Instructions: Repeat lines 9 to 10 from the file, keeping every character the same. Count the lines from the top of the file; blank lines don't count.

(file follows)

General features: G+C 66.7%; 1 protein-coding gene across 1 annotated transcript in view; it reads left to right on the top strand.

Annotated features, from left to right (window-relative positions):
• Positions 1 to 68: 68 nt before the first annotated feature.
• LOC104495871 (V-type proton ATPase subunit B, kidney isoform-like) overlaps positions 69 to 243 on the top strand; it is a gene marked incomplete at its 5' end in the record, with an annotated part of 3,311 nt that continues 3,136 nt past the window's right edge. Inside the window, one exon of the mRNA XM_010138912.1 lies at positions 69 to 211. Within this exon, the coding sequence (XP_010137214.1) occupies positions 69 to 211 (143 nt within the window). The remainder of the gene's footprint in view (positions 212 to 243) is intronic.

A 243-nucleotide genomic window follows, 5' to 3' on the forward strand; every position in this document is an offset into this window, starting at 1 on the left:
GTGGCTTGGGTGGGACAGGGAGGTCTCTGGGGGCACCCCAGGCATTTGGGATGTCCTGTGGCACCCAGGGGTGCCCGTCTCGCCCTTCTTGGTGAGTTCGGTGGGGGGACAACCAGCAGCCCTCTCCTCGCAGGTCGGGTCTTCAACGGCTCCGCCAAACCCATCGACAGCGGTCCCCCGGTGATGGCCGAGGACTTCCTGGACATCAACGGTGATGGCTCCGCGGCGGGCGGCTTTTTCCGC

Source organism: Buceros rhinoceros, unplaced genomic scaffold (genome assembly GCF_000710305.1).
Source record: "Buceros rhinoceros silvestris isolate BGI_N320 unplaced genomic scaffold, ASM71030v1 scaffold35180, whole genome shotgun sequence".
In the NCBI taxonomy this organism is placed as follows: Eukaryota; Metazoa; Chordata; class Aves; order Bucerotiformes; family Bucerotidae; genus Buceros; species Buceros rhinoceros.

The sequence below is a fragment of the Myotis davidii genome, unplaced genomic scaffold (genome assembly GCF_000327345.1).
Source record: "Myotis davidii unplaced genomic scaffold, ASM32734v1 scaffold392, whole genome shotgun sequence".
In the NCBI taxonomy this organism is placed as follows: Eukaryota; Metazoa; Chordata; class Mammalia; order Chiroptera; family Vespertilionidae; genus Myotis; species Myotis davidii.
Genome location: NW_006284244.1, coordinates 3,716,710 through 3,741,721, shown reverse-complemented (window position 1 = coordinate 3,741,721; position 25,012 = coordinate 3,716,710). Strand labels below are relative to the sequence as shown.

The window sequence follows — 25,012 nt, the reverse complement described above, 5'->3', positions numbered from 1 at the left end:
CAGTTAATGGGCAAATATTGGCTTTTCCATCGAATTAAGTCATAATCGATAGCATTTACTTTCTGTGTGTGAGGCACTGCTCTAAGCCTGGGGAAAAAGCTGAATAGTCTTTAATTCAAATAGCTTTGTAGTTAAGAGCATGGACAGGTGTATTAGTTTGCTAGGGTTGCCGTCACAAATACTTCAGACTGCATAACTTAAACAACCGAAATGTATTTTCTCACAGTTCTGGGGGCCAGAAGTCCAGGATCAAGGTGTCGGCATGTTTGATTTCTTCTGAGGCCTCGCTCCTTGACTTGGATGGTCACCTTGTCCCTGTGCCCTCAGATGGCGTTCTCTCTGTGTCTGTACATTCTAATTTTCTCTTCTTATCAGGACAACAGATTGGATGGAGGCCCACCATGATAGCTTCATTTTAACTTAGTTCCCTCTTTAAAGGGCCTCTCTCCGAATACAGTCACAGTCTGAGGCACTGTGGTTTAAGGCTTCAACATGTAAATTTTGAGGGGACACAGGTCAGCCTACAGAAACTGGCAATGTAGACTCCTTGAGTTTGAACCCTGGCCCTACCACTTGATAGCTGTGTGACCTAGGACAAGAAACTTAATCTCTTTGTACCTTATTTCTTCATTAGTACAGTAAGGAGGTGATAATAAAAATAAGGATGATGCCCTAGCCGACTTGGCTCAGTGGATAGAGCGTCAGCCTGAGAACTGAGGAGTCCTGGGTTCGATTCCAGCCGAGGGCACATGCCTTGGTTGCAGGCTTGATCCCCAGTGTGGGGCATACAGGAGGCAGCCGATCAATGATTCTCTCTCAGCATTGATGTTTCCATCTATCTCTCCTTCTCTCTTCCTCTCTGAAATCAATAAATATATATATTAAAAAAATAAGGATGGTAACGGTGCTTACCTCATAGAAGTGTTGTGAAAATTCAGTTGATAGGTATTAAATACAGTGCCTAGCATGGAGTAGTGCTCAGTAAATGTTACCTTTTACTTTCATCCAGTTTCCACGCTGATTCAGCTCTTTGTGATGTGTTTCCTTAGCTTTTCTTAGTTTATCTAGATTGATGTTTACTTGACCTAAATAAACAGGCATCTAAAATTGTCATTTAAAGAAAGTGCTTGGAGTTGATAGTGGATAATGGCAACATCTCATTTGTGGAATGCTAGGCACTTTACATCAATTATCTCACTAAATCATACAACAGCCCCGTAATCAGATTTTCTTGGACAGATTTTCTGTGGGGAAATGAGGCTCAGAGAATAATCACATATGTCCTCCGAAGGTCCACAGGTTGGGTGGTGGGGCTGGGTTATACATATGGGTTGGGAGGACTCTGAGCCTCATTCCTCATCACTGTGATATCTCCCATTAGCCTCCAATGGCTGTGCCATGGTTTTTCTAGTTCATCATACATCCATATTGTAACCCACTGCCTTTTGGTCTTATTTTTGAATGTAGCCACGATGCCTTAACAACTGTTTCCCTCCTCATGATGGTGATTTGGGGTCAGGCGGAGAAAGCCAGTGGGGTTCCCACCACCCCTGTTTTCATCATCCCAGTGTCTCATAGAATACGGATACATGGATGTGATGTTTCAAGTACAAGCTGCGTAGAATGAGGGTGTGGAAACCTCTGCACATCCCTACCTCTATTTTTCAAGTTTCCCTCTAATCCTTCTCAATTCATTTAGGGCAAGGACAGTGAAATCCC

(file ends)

In the NCBI taxonomy this organism is placed as follows: Eukaryota; Metazoa; Chordata; class Aves; order Bucerotiformes; family Bucerotidae; genus Buceros; species Buceros rhinoceros.

The sequence below is a fragment of the Myotis davidii genome, unplaced genomic scaffold (genome assembly GCF_000327345.1).